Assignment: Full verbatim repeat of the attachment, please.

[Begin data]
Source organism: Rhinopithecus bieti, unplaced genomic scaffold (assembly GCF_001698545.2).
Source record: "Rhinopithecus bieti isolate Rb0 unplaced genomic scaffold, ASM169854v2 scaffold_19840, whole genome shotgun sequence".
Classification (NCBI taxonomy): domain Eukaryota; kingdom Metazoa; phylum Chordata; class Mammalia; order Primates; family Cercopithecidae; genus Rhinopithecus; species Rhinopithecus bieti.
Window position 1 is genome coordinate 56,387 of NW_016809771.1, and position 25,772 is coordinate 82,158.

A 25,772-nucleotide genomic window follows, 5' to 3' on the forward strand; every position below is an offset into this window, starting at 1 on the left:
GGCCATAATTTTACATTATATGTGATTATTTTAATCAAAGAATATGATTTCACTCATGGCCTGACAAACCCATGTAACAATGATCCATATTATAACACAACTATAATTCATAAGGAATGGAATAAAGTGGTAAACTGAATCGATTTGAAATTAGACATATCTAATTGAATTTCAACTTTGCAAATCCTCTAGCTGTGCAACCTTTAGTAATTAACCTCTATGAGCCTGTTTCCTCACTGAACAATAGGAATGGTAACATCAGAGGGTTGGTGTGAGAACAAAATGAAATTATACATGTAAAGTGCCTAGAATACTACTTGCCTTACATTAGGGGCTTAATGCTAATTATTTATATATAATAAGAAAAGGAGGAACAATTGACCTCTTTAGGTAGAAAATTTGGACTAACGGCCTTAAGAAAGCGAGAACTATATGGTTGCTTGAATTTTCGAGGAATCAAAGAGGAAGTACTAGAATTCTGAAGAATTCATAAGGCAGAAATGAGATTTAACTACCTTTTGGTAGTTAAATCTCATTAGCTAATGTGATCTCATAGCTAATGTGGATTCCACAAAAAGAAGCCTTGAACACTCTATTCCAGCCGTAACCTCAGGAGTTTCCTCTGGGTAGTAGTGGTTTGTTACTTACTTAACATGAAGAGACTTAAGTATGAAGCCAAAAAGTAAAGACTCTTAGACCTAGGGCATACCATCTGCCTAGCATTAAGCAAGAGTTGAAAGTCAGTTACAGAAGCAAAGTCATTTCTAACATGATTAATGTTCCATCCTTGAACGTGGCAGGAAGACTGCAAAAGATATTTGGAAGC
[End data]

Source organism: Rhinopithecus bieti, unplaced genomic scaffold (assembly GCF_001698545.2).
Source record: "Rhinopithecus bieti isolate Rb0 unplaced genomic scaffold, ASM169854v2 scaffold_19840, whole genome shotgun sequence".
Classification (NCBI taxonomy): domain Eukaryota; kingdom Metazoa; phylum Chordata; class Mammalia; order Primates; family Cercopithecidae; genus Rhinopithecus; species Rhinopithecus bieti.
Window position 1 is genome coordinate 56,387 of NW_016809771.1, and position 25,772 is coordinate 82,158.

A 25,772-nucleotide genomic window follows, 5' to 3' on the forward strand; every position below is an offset into this window, starting at 1 on the left:
GGCCATAATTTTACATTATATGTGATTATTTTAATCAAAGAATATGATTTCACTCATGGCCTGACAAACCCATGTAACAATGATCCATATTATAACACAACTATAATTCATAAGGAATGGAATAAAGTGGTAAACTGAATCGATTTGAAATTAGACATATCTAATTGAATTTCAACTTTGCAAATCCTCTAGCTGTGCAACCTTTAGTAATTAACCTCTATGAGCCTGTTTCCTCACTGAACAATAGGAATGGTAACATCAGAGGGTTGGTGTGAGAACAAAATGAAATTATACATGTAAAGTGCCTAGAATACTACTTGCCTTACATTAGGGGCTTAATGCTAATTATTTATATATAATAAGAAAAGGAGGAACAATTGACCTCTTTAGGTAGAAAATTTGGACTAACGGCCTTAAGAAAGCGAGAACTATATGGTTGCTTGAATTTTCGAGGAATCAAAGAGGAAGTACTAGAATTCTGAAGAATTCATAAGGCAGAAATGAGATTTAACTACCTTTTGGTAGTTAAATCTCATTAGCTAATGTGATCTCATAGCTAATGTGGATTCCACAAAAAGAAGCCTTGAACACTCTATTCCAGCCGTAACCTCAGGAGTTTCCTCTGGGTAGTAGTGGTTTGTTACTTACTTAACATGAAGAGACTTAAGTATGAAGCCAAAAAGTAAAGACTCTTAGACCTAGGGCATACCATCTGCCTAGCATTAAGCAAGAGTTGAAAGTCAGTTACAGAAGCAAAGTCATTTCTAACATGATTAATGTTCCATCCTTGAACGTGGCAGGAAGACTGCAAAAGATATTTGGAAGC